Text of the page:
ELLISVILLE NATURAL AND CULTURAL HISTORY
Reproduced from the Ellisville Harbor State Park Information Sign
Located only five miles from the Cape Cod Canal, Ellisville Harbor State Park preserves one of the few pieces of undeveloped coastline between Boston and Cape Cod. Acquired in 1991, the park’s 101 acres include forested uplands, meadows, a sphagnum bog, a salt marsh, and a barrier beach. A half-mile walk brings you to a 40 foot bluff overlooking Cape Cod Bay and a steep path down to the beach. Hiking, birdwatching, fishing, picnicking are all encouraged. Swimming is permitted, although there are no lifeguards and the beach is rocky.
Ellisville Harbor was formed in colonial times when the sea beached a strip of land that had protected a large salt pond. For 250 years, the harbor provided shelter for local fishing vessels. In the early 1990s, it became too shallow for navigation, but the 55-acre salt marsh around the harbor remains an immensely productive ecosystem. Centuries of silting and peat formation have gradually raised the marsh above the reaches of the high tide. The park provides a variety of wildlife species with food, shelter, breeding habitat, and areas suitable for migratory stopovers and overwintering.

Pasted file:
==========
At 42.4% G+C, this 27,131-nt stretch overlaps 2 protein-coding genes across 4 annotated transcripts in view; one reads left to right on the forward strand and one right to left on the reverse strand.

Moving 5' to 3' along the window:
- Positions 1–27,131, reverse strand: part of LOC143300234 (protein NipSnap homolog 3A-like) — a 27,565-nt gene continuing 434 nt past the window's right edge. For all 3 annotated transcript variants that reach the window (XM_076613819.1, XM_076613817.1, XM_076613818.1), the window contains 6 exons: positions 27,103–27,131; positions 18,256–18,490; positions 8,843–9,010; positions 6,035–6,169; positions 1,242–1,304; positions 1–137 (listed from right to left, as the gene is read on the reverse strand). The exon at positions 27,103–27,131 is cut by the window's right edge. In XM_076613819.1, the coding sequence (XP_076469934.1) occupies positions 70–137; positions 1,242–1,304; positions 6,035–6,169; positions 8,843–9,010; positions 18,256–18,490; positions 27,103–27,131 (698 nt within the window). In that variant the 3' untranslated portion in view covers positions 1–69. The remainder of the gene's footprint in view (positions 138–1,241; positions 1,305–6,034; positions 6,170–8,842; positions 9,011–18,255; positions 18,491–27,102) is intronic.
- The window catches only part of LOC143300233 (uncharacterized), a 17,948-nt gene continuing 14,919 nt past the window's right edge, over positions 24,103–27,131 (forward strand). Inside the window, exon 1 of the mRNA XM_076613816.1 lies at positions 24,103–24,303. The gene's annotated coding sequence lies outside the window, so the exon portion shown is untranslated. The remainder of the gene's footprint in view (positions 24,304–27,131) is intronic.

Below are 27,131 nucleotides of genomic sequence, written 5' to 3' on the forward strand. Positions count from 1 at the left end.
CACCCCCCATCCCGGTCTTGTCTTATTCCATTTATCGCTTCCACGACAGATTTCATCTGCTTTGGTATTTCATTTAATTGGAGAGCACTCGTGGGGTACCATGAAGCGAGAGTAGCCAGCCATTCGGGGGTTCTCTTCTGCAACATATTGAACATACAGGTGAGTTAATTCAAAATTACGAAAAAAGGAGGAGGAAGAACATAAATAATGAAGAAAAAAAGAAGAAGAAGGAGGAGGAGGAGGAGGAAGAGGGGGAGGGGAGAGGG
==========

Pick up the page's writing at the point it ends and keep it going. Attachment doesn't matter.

Information Sign at Ellisville Harbor State Park
Ellisville is as rich in history as it is in natural beauty. When the Mayflower landed at nearby Plymouth Harbor in 1620, the Pakanoket Indians (also known as the Wampanoags) had long inhabited this part of Massachusetts. Most of the native people retreated inland or further south to Cape Cod leaving the wetlands, woods and fields to the English newcomers.
Beginning around 1700, members of the Ellis family made their homes here; the Harlows followed. They fished, farmed, grew cranberries, and harvested timber. The used the Great Salt Pond (now Ellisville Harbor) to load firewood onto boats bound for Boston.